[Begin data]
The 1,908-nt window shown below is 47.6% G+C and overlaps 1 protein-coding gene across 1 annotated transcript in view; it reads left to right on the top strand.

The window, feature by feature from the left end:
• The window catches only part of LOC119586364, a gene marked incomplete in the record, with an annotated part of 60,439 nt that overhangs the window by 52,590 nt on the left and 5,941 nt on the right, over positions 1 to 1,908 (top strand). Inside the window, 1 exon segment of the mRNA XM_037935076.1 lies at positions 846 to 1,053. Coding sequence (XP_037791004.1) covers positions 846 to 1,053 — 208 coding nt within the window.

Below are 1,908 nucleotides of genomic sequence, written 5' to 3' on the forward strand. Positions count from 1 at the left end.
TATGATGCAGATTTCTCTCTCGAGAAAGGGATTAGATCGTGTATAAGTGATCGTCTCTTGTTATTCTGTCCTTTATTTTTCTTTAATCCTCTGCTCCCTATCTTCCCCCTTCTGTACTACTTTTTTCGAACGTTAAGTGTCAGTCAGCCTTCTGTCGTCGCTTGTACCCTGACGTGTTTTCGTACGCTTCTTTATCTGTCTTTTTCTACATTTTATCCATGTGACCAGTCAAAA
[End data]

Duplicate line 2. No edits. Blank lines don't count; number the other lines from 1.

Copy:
The window, feature by feature from the left end: